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IS IT DAFT—OR DEFT—TO DRAFT?
Larry Keith
November 07, 1977
On the eve of the second free-agent draft, it's time to assess the performances of last year's selectees. Cleveland, for one, got mixed results
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November 07, 1977

Is It Daft—or Deft—to Draft?

On the eve of the second free-agent draft, it's time to assess the performances of last year's selectees. Cleveland, for one, got mixed results

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Nevertheless, it still takes only two teams to make a bidding war. And as a result, a few players are going to get most of the money, while others will be virtually ignored.

Most of the heavy action will involve the outfielders and pitchers. Among the few catchers available are journeymen like George Mitterwald, who played for the Cubs this season, and the best-known infielder is light-hitting Cleveland Shortstop Frank Duffy. The outfield offers some particularly attractive possibilities: Larry Hisle and Lyman Bostock of Minnesota; Richie Zisk, Oscar Gamble and Ralph Garr of the White Sox; and Dave Kingman of wherever he happens to be at the moment. And then there are Bruce Bochte, who hit .301 for the Indians, and Rick Miller and Elliott Maddox, whose talents were hidden on the Boston and Baltimore benches.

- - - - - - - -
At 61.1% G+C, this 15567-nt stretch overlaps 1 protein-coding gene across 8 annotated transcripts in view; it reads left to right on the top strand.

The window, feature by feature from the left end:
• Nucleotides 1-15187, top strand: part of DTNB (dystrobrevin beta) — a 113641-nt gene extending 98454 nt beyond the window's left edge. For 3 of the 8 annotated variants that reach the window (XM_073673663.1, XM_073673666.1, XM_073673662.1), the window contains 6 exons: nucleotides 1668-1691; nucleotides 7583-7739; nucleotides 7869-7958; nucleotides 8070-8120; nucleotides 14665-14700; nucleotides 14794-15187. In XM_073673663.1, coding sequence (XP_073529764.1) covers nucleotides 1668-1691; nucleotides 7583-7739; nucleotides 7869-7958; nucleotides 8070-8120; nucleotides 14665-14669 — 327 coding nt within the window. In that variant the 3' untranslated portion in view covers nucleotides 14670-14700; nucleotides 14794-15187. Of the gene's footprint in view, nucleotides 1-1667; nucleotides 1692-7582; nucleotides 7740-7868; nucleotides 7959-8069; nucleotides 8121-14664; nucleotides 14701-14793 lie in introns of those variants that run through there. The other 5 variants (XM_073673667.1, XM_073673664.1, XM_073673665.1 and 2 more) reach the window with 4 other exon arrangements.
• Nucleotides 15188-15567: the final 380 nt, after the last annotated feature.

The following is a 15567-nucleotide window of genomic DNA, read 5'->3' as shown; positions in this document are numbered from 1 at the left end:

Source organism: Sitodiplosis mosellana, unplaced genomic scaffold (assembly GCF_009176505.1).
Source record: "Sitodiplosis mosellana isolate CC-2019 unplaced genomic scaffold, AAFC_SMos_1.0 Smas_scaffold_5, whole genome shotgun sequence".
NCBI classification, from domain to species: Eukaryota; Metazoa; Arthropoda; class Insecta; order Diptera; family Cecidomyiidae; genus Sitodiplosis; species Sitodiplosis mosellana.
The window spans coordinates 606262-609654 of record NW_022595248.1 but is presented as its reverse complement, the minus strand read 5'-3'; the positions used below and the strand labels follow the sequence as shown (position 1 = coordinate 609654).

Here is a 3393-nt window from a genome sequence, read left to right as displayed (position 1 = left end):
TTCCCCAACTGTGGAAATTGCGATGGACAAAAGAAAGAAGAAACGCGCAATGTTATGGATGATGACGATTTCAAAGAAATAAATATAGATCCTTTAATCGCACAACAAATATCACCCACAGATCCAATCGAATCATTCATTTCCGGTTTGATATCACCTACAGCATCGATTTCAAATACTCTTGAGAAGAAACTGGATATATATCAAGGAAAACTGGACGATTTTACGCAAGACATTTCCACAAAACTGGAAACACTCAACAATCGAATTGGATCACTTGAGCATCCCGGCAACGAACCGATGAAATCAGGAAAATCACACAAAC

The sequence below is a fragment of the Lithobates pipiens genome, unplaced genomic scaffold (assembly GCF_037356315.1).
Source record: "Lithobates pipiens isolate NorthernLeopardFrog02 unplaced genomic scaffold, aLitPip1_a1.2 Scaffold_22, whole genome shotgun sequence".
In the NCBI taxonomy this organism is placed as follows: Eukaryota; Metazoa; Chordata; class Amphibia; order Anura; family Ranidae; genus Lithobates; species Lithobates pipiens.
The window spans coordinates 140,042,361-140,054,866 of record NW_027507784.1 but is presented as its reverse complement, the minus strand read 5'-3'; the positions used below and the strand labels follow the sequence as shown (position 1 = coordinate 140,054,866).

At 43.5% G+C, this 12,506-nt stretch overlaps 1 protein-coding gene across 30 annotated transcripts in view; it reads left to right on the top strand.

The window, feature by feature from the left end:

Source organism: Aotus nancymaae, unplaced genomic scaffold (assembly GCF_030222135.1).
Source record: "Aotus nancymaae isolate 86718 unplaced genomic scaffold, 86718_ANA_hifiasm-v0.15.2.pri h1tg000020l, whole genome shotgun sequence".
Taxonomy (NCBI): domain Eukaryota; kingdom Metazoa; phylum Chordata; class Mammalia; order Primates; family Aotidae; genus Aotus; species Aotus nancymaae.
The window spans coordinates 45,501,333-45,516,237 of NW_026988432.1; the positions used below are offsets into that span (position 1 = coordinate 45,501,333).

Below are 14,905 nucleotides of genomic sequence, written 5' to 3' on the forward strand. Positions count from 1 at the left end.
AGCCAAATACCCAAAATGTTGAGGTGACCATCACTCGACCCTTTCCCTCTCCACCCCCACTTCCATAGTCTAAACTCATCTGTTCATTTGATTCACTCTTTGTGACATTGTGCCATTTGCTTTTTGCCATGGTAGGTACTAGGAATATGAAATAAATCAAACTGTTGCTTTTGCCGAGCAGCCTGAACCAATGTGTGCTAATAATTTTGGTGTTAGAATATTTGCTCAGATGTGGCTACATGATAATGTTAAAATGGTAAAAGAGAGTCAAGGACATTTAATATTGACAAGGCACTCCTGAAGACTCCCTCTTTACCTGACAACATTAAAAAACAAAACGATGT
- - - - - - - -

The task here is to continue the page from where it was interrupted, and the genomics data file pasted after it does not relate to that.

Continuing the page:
There is no Gullett or Fingers among the pitchers, but there are the Yankees' Mike Torrez and Pittsburgh Reliever Rich Gossage. Those two, along with Hisle, Bostock and Zisk, should be the biggest gainers of all, but no owner, not even Atlanta's Ted Turner, is saying out loud what player interests him most. When Turner tampered with Matthews before last year's draft, Commissioner Bowie Kuhn fined him $10,000. Now acts of loud-mouthed indiscretion could cost $250,000. Better to keep quiet and save it for your No. 1 draft choice.

[This article contains a table. Please see hardcopy of magazine or PDF.]

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